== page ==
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Linux - An Introduction

What is Linux?

Linux, like Windows, iOS, and Mac OS, is an operating system. It’s the power behind one of the most popular platforms on the planet, Android. An operating system is software that manages all hardware resources associated with your desktop or laptop. Simply put, the operating system facilitates communication between your software and hardware. Without the operating system (OS), the software wouldn’t function.

The Linux operating system includes several components:

  1. Bootloader – This software manages your computer’s boot process. For most users, it’s a splash screen that appears and eventually disappears to boot into the operating system.
  2. Kernel – This is the core of the system, hence the only part actually referred to as ‘Linux’. It manages the CPU, memory, and peripheral devices. The kernel operates at the lowest level of the OS.
  3. Init system – This sub-system initiates the user space and controls daemons. One of the most widely used init systems is systemd, also one of the most controversial. It manages the boot process once the bootloader (such as GRUB or GRand Unified Bootloader) hands it over.
  4. Daemons – These are background services (like printing, sound, scheduling, etc.) that start up either during boot or after you log into the desktop.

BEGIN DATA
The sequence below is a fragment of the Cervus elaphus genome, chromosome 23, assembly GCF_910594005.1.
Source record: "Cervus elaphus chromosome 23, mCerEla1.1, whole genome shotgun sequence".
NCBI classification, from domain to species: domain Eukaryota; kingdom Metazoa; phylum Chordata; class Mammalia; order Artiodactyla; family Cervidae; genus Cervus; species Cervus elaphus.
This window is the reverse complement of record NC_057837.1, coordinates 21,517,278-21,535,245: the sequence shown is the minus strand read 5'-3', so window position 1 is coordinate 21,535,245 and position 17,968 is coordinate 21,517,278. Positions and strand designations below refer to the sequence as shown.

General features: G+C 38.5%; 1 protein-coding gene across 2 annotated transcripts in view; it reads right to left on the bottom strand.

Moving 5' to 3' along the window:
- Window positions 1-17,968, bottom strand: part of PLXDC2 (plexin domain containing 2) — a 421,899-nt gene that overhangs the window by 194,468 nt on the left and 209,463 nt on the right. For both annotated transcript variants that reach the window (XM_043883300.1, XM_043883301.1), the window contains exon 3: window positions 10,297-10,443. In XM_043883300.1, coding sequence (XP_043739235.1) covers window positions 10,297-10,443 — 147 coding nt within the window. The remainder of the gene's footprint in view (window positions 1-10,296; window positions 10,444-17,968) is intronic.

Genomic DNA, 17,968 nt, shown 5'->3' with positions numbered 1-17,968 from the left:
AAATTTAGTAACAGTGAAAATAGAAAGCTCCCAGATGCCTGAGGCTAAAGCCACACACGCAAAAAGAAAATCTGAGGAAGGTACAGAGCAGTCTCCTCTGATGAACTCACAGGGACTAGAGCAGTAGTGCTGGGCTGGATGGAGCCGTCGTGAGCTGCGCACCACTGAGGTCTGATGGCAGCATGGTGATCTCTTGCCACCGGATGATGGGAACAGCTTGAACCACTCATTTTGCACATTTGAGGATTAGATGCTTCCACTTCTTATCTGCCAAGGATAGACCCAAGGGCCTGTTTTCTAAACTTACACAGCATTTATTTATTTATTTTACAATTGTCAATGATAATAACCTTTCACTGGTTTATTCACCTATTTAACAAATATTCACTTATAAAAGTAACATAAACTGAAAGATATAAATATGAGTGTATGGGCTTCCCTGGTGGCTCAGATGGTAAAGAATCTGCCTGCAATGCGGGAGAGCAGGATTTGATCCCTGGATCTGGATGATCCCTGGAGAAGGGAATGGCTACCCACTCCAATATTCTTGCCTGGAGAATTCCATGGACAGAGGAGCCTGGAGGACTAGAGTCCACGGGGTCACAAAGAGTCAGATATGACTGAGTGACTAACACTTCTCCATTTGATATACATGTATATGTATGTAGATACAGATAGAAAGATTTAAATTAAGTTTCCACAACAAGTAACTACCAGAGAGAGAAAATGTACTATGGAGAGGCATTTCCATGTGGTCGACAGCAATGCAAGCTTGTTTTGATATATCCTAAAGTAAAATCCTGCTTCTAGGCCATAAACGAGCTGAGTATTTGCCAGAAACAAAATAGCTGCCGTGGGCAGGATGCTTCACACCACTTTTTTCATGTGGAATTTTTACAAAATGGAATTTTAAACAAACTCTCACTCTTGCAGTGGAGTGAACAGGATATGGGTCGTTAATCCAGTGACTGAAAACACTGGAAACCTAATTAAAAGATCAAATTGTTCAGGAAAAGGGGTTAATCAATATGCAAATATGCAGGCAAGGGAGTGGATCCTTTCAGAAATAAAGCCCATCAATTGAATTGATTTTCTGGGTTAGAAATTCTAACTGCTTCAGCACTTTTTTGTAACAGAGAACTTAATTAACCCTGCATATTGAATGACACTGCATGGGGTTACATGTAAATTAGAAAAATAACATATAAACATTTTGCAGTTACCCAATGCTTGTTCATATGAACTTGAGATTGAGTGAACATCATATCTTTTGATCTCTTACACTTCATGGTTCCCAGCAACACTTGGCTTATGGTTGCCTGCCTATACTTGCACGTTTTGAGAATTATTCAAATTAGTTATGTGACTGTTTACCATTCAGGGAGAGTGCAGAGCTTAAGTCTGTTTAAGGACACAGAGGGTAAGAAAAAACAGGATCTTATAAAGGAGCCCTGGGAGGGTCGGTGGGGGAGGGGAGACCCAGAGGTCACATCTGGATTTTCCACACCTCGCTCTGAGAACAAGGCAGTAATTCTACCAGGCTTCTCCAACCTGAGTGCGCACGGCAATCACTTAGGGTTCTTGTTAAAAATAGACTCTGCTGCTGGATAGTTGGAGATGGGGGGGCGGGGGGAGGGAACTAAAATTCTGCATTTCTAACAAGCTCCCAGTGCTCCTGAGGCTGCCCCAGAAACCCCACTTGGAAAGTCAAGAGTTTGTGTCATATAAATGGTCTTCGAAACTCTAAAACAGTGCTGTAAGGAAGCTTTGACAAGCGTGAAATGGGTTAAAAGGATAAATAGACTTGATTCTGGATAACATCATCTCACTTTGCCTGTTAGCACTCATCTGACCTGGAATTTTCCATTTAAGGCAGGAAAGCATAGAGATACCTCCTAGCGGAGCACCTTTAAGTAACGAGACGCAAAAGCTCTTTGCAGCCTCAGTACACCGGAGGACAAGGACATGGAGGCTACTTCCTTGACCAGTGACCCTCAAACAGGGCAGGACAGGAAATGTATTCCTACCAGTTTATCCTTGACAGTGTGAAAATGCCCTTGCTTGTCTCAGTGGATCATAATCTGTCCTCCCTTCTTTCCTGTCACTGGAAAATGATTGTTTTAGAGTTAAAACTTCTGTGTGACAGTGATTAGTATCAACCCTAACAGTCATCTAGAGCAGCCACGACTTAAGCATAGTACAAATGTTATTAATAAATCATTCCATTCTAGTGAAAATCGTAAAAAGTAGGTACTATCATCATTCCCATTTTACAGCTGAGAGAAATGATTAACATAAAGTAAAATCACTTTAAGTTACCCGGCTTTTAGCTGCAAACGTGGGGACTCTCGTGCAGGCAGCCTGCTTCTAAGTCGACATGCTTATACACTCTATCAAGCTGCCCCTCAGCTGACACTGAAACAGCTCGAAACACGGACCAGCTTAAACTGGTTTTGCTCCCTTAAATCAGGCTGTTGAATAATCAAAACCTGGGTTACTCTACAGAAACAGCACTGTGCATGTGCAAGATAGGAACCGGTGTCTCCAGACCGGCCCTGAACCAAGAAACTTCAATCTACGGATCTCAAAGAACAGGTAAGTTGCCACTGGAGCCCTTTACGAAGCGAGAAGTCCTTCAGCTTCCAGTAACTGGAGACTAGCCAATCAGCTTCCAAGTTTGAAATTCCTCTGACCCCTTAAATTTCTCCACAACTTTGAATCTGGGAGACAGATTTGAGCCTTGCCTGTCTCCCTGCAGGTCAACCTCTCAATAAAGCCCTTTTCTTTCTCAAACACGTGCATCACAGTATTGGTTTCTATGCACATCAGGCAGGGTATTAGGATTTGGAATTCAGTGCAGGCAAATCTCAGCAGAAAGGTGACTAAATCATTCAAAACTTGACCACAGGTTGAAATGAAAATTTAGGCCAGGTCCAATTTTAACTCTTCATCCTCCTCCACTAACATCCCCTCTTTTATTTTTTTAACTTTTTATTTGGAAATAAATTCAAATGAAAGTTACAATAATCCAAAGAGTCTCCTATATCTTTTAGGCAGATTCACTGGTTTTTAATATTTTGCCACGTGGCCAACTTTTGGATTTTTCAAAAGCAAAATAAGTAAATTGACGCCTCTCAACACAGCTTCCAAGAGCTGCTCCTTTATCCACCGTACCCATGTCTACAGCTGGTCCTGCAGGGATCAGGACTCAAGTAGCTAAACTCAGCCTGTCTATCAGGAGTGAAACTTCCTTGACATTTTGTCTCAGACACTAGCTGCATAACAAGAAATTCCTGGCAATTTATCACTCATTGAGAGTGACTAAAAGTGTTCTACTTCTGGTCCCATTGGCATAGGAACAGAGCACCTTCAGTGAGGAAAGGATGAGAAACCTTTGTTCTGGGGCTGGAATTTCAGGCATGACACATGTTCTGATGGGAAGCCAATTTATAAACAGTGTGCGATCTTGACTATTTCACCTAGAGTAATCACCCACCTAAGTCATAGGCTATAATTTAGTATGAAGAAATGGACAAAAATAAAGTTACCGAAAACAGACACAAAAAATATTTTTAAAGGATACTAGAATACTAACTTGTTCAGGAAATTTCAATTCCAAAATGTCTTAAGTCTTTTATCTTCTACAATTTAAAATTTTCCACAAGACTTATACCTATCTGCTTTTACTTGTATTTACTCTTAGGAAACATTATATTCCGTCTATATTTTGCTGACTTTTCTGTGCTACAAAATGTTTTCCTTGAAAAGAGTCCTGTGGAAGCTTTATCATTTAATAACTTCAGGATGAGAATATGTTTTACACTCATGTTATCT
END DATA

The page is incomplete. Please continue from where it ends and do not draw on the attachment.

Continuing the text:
5. Graphical server – This sub-system displays the graphics on your monitor. It’s commonly referred to as the X server or just X.
  6. Desktop environment – This is the component that users actually interact with. There are many desktop environments to choose from (like GNOME, Cinnamon, Mate, Pantheon, Enlightenment, KDE, Xfce, etc.). Each one includes built-in applications (such as file managers, configuration tools, web browsers, and games).
  7. Applications – Desktop environments don’t offer the full array of apps. Similar to Windows and macOS, Linux offers thousands of high-quality software titles that can be easily found and installed. Most modern Linux distributions include App Store-like tools that centralize and simplify application installation. For instance, Ubuntu Linux has the Ubuntu Software Center (a rebrand of GNOME Software) which allows you to quickly search among thousands of apps and install them from one centralized location.

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